What Are Compound Subjects & Predicates?

English sentences can have compound subjects and predicates.

English sentence structure allows for both compound subjects -- more than one subject described by a single predicate -- and also for compound predicates, in which multiple predicates refer to one or more subjects. Since compound subjects may contain both single and plural forms, some variations in subject-verb agreement may occur in these sentences.

1 Subjects and Predicates

The subject of a sentence can be a noun (common or proper) or pronoun: "Mary went shopping;" "She bought milk." The subject designates the main focus of the sentence and the performer of actions described by its predicate. The predicate consists of a verb and all elements associated with it, such as prepositional phrases, adjective phrases and adverbs: "Juan took an advanced math class;" "Sharon was glad to see her mother." The predicate comments on and completes the subject.

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2 Compound Subjects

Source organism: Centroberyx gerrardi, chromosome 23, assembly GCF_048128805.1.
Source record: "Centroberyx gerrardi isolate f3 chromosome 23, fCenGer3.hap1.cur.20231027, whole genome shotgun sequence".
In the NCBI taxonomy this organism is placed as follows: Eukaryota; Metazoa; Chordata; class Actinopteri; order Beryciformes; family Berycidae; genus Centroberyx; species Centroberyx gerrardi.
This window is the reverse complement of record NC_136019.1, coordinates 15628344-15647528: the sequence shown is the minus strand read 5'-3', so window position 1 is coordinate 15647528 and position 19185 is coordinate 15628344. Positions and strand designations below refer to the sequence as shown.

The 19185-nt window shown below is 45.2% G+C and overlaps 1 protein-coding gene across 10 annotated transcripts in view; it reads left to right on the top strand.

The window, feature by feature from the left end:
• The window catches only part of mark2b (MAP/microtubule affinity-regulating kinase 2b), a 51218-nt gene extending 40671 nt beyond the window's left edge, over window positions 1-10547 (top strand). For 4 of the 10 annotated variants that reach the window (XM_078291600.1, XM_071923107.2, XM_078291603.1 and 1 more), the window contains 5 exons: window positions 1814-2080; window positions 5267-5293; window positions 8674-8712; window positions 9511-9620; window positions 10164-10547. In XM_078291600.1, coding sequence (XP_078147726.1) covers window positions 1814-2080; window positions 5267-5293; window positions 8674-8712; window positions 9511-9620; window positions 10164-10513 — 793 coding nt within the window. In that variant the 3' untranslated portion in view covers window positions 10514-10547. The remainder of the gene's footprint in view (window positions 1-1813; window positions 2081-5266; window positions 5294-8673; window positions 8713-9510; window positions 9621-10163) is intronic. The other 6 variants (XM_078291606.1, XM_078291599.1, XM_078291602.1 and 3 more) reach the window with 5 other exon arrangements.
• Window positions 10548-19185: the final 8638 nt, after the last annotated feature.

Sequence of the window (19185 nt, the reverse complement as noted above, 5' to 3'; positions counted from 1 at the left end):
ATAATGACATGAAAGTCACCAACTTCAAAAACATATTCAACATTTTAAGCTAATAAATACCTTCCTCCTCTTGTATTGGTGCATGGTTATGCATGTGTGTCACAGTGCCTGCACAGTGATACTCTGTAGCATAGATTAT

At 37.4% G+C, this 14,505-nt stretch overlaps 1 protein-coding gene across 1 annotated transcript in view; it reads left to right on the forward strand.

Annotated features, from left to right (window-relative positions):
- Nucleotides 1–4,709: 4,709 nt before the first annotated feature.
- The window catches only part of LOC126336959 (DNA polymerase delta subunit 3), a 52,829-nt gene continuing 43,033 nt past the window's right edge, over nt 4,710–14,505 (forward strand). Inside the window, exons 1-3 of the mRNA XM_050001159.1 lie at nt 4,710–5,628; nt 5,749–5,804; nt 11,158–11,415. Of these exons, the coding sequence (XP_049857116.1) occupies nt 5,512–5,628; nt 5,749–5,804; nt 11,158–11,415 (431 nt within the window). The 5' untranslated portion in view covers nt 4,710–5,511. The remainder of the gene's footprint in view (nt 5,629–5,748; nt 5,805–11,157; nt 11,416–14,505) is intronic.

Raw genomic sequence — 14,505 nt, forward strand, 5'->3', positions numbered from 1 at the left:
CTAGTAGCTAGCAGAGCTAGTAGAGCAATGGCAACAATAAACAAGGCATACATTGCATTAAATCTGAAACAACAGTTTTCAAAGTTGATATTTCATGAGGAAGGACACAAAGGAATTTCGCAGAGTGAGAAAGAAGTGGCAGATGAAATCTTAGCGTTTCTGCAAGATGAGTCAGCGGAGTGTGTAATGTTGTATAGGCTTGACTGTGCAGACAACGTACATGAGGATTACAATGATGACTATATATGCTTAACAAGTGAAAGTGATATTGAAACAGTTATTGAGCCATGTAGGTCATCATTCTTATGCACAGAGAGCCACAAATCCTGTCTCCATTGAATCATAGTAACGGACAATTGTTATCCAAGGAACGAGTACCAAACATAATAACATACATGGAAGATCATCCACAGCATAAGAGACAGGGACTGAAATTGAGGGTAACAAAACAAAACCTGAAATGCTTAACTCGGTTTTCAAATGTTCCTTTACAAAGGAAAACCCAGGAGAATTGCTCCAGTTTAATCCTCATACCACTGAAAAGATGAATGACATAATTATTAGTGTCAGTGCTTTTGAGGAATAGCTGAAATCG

A subject may be expressed by multiple nouns connected by the conjunctions "and" and "or:" "Steve and Mary went to dinner at a fine restaurant;" "Either Miko or Sachiko wrote the letter;" "John, Peter and Aaron play varsity football." In these sentences, the verb expressed by the predicate applies to all members of the subject.

3 Compound Predicates

Compound predicates can apply to simple and compound subjects: "Rachel washed the dishes and went to bed," "Rachel and her sisters cleaned the kitchen and put everything away." Elements of a compound predicate can be joined by the conjunctions "and," "or" and "but:" "Jackie registered for the class but dropped it;" "Claire got up early and went for a run."

4 Compound Subject-Verb Agreement

When compound subjects contain both a singular and a plural element joined by "and," present tense verbs are plural: "Anna and Mary study Spanish together." But when compound subjects are joined by "or/nor," rules of agreement state that a present-tense verb in the predicate must agree with the element closest to the verb: "Either the counselor or the campers take a hike every morning." "Neither the students nor the teacher has a calculator handy."

Carla Jean McKinney has been writing professionally since 1989. She is the author of three nonfiction books and numerous published short works, as well as articles on natural sciences and the environment. Also a photographer, McKinney earned her Master of Arts at the University of Arizona and is a graduate of the Sessions School of Design.